Mlk Vs Mx


Published on

  • Be the first to comment

  • Be the first to like this

No Downloads
Total views
On SlideShare
From Embeds
Number of Embeds
Embeds 0
No embeds

No notes for slide

Mlk Vs Mx

  1. 1. Martin Luther King, Jr. V. Malcolm X
  2. 2. The Who and Why <ul><li>Martin Luther King, Jr. and Malcolm X were both highly influential leaders in the civil rights movement. </li></ul><ul><li>They both wanted full equality for the black community. </li></ul><ul><li>Their main difference is between their methods; King chose nonviolence and Malcolm was prepared for war. </li></ul>
  3. 3. King’s Policies <ul><li>When a violent group refuses to negotiate, it is best dealt with by nonviolent direct action. </li></ul><ul><li>The administration had done nothing for too long and wasn’t showing any sign of action. </li></ul>
  4. 4. Outlook on Law <ul><li>There are two kinds of laws: just and unjust. </li></ul><ul><li>Just laws aid people and keep with moral law. </li></ul><ul><li>Unjust laws twist people’s perceptions and souls and threaten to cause havoc. </li></ul>
  5. 5. Unjust Administration <ul><li>Segregation laws were unjust because the segregator gained a false sense of superiority while the segregated were made to feel inferior. </li></ul><ul><li>White administration did not feel the suffering, so they could not understand. </li></ul>
  6. 6. King’s Method <ul><li>To oppose an unjust law, one must break it and, without fighting back, accept the following punishment to show lawful behavior. </li></ul><ul><li>Then, people can view it for what it truly is. </li></ul>
  7. 7. Malcolm’s Doctrine <ul><li>“ The Ballot or the Bullet.” </li></ul><ul><li>Trouble was coming and black people would have to choose their tool to ward it. If it wasn’t voting, it was fighting. </li></ul><ul><li>Not anti-white, but anti-oppression. </li></ul>
  8. 8. Break from Government <ul><li>Proposed a separation from the United States to form a black colony. </li></ul><ul><li>If they weren’t getting what they needed, they had to take it. Anyone depriving them of it was a criminal. </li></ul><ul><li>Political leaders were saying how good things were and it wasn’t true. </li></ul>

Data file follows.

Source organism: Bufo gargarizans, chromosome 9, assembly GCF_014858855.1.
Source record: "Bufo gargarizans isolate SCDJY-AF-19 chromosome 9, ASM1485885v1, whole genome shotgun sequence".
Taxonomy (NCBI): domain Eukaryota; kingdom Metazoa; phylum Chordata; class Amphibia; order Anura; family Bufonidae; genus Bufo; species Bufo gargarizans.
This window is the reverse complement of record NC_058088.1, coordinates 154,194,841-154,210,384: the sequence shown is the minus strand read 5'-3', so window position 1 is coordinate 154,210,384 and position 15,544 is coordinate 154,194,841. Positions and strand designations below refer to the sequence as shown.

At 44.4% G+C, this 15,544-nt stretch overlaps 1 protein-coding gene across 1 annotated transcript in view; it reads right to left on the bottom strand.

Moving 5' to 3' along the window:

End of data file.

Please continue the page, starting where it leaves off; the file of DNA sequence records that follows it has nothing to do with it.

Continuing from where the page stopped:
9. 9. Criminals <ul><li>Segregationists were criminals because segregation was against the law. </li></ul><ul><li>However, policemen joined in the segregation; they, too, were criminals. </li></ul><ul><li>Black people had to fight back when attacked. </li></ul>
  10. 10. Malcolm’s Solution <ul><li>Only by controlling their own government could black people be safe. </li></ul><ul><li>There was no point in trying to change the white man’s mind. </li></ul>
  11. 11. Pros and Cons of King’s Argument <ul><li>Pros – </li></ul><ul><ul><li>Promotes nonviolence. </li></ul></ul><ul><ul><li>Gives victims moral high ground. </li></ul></ul><ul><ul><li>Doesn’t exacerbate problem. </li></ul></ul><ul><li>Cons – </li></ul><ul><ul><li>May not change anything. </li></ul></ul><ul><ul><li>High risk of death. </li></ul></ul>
  12. 12. Pros and Cons of Malcolm’s Argument <ul><li>Pros – </li></ul><ul><ul><li>Separate nation means black people have their own rules. </li></ul></ul><ul><ul><li>Allows black people to defend themselves. </li></ul></ul><ul><ul><li>No more waiting for officials to fix everything. </li></ul></ul><ul><li>Cons – </li></ul><ul><ul><li>May anger whites or make them feel threatened. </li></ul></ul><ul><ul><li>Black people may be unprepared to start new nation so quickly. </li></ul></ul><ul><ul><li>US Administration may forcibly end idea. </li></ul></ul>
  13. 13. Afterthought <ul><li>Malcolm X was part of the black nationalist group “Nation of Islam.” </li></ul><ul><li>After feuding with its leader and making a pilgrimage to Mecca, Malcolm’s views took on a more peaceful outlook. </li></ul>
  14. 14. Final Opinion <ul><li>Both men had compelling cases, but peace must always be tried first. Martin Luther King, Jr. may have been right. </li></ul><ul><li>However, if it had fallen through, Malcolm X’s plan was a good contingency plan and should not be discounted. </li></ul>
  15. 15. Sources <ul><li>Boyer, P., and Stuckey, S. (2005). American Nation in the Modern Era . Austin, TX: Holt, Rinehart, and Winston. </li></ul><ul><li>X, M. (1964). The Autobiography of Malcolm X . New York, NY: Ballantine Books. </li></ul><ul><li>King, M. (1963). Why We Can’t Wait. New York, NY: Estate of Martin Luther King, Jr. </li></ul><ul><li>George Breitman, ed. Malcolm X Speaks: Selected Speeches and Statements (New York: Grove Weidenfeld, 1965) pp.23-44. </li></ul>